Posted by News Express | 1 October 2019 | 222 times
Former Chairman of Senate Committee on Privatisation and Commercialisation and Chairman of Lucinda Media Limited, Senator Olugbenga Obadara, has lamented the fate that has befallen Nigeria at 59, wondering when the giant would walk again.
He said in a statement: “My country, Nigeria, has been officially an independent Nation for six decades less one year.
“It has been decades of ‘ups and downs’. Yes, we are no longer officially tied to the Briton’s Apron but then are we not technically cuffed to those of the South Africans, the Americans, Europe and, in fact, to the rest of the world?
“It has been 59 years of great sacrifice by some, sucking our nations dry by many, taking few giant strides and lacking in many ways.
“I feel it is time to review where we are and how we got here.
“There is great infrastructural deficit across the Nation and one can hardly live a good life in my country.
“The state of the health sector is one in which is on a wheelchair; basic healthcare is evasive.
Most of our public hospitals are mortuaries. The look of the environment makes some die even before death.
“Truth be said, many have died and still die in our country due to absence of equipment and manpower.
“Brain drain is also becoming a major problem for my nation. But how do I tell that unemployed/under-employed nurse, doctor, engineer, journalist or teacher not to relocate to Canada without being cursed?
“In Yoruba land, it is said that if hunger is not the problem of a poor man, then there is relief.
Another major challenge facing my country is the unavailability of food for many. As basic as food is, only a few have it readily available.
“How do I explain that even though my 59-year-old nation is rich with arable land and human resources, we are still struggling to provide most of our own food?
“When I learnt that my country is now one of the largest importers of rice, I staggered! But we must give kudos to the present administration on this and same to many states as they are trying to turn the table round.
“I must commend the present administration for giant strides in fight against corruption and security as has been the bane of our development for long.
“It would, however, be intellectually dishonest of me to feign ignorance of the huge infrastructural deficits that makes a short distance travel take hours.
“I know many live in fear and we must continue to breathe hope for something better.
“However, the hope must be predicated on realities if it would not be foolishness.
“Some of said that rather than for the giant of Africa to constantly move forward, She often retreats . . . Moves backwards.
“I, however, remember the hypothetical ram in Yoruba adage who moves backwards to acquire power so as to come back better.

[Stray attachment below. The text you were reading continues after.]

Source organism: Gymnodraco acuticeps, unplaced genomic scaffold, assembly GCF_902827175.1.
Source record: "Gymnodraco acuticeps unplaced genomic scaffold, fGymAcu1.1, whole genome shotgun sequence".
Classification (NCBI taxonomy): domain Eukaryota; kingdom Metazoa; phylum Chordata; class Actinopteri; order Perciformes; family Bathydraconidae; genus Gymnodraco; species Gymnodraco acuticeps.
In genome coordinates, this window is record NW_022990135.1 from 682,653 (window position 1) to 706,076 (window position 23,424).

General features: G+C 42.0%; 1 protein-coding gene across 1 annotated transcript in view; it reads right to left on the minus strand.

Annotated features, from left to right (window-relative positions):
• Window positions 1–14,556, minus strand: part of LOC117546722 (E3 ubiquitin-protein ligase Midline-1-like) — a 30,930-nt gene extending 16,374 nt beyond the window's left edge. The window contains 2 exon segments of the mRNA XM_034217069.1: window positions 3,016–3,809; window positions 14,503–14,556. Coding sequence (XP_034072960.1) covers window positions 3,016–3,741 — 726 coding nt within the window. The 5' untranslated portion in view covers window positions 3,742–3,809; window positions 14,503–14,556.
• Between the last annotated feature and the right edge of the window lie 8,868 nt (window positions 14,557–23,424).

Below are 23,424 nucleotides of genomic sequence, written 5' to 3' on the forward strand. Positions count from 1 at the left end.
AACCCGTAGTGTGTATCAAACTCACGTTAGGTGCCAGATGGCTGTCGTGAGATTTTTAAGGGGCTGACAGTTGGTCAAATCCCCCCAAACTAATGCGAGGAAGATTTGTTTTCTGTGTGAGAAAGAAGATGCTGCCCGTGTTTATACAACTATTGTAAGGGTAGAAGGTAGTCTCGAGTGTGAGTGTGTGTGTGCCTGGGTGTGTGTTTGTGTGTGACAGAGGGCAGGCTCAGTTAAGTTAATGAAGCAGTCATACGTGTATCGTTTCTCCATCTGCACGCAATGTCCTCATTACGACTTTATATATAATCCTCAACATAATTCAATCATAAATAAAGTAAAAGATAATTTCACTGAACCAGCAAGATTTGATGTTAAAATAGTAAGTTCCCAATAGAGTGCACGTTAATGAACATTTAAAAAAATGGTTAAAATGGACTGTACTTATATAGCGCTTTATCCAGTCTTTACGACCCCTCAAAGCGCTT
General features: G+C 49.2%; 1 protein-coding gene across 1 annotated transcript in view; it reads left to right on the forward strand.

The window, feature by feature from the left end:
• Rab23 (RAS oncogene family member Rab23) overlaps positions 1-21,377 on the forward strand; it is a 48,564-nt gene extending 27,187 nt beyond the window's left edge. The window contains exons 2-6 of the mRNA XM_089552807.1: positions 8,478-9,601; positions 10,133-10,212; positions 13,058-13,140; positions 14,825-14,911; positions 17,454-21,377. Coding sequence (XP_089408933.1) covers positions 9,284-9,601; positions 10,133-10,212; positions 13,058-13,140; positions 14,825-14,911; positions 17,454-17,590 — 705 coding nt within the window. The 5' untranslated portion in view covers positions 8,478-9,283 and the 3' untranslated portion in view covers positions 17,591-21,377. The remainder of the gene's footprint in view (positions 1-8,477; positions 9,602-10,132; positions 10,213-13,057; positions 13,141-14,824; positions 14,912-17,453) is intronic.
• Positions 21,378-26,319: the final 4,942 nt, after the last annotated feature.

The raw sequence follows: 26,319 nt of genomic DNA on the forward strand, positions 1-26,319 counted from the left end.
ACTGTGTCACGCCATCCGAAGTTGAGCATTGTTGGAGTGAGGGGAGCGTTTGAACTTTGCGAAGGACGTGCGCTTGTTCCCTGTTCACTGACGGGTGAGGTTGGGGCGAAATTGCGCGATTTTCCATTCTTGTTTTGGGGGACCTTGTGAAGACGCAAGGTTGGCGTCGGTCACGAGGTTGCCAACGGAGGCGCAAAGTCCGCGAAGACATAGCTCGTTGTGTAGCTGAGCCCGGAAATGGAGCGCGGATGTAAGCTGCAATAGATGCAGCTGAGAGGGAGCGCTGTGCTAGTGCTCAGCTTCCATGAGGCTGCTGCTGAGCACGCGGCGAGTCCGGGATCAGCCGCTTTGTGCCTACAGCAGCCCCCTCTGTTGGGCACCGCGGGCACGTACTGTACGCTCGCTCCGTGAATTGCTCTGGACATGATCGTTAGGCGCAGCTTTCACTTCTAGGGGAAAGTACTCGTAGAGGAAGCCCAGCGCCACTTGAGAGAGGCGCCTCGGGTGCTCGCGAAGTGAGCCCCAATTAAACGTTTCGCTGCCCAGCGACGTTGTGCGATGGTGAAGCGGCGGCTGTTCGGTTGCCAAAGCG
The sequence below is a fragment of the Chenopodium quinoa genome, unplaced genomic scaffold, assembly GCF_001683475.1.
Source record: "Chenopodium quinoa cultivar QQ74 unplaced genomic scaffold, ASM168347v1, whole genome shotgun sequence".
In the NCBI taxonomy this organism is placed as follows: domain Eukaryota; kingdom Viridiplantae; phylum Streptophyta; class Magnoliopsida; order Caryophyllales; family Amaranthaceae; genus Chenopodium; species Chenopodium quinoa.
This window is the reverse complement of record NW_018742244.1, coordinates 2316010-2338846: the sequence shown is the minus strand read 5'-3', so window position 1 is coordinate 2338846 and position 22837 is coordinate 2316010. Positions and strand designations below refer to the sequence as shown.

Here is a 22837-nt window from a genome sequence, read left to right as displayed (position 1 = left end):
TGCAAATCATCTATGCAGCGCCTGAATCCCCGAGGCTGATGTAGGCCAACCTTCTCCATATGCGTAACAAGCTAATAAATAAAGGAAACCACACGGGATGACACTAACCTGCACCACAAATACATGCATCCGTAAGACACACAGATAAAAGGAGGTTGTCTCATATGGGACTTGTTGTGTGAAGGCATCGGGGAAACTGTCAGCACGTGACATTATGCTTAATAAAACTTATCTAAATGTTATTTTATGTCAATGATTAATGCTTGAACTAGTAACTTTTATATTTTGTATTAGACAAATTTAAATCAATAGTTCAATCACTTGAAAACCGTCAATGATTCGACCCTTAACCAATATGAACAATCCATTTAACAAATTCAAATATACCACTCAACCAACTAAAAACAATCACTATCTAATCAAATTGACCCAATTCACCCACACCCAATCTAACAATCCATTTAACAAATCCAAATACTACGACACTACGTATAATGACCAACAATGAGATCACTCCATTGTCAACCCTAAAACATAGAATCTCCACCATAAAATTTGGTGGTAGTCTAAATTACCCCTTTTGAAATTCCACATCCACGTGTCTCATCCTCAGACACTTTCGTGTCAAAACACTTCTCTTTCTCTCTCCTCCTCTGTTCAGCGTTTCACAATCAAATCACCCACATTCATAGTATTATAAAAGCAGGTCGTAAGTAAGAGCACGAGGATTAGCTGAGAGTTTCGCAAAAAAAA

“I take solace in that saying hoping that someday my giant of Africa would acquire enough strength to give 24 hours power supply to her citizens across the country, to produce her own food, refine her own oil, build her own roads and manufacture a greater percentage of her needs.
“As we celebrate the 59th independence of our dear country it is pertinent to know and realise that there is still a lot of work to be done compared to what we’ve done in times past.
“It is important to praise the President Muhammadu Buhari-led administration for what has done so far to curb insecurity and insurgency, build an inter-state rail network of reputable standard and the continuous fight against corruption which has been the major focus of the government.
“However, just like the popular saying ‘Rome wasn’t built in a day’ same way the journey to a greater Nigeria will not happen in a day, it’s a continuous process, and I fervently believe our strives for a better nation will come with a price and bitter-sweet experiences.
“Unfortunately, as a nation our unity is cosmetic with various groups spreading discord for selfish interests at the detriment of national stability, not forgetting the trending and inadvertent display of disrespect for the rule of law and what is seemingly synonymous to the gradual strangling of the judiciary and legislative arms of government.
“Therefore, it’s a duty not just for the government who obviously needs to do better but also for we the citizens to do our part. Apart from what the country can do for you, what can you do for the country itself?
“For every country, its youths are the important section of its population, it is rather sad that in a country like Nigeria where the youths are a majority, they have not been empowered to harness and exploit their potentials for national growth rather the substitution with frivolous engagements and petulant compensation with peanuts.
“Therefore, the job of a better Nigeria is one that needs the cooperation of both the government and the citizens.
“As we celebrate independence, let’s celebrate modestly and look inwards to find the right path to achieve our potentials that have so far been largely untapped.”
No comments yet. Be the first to post comment.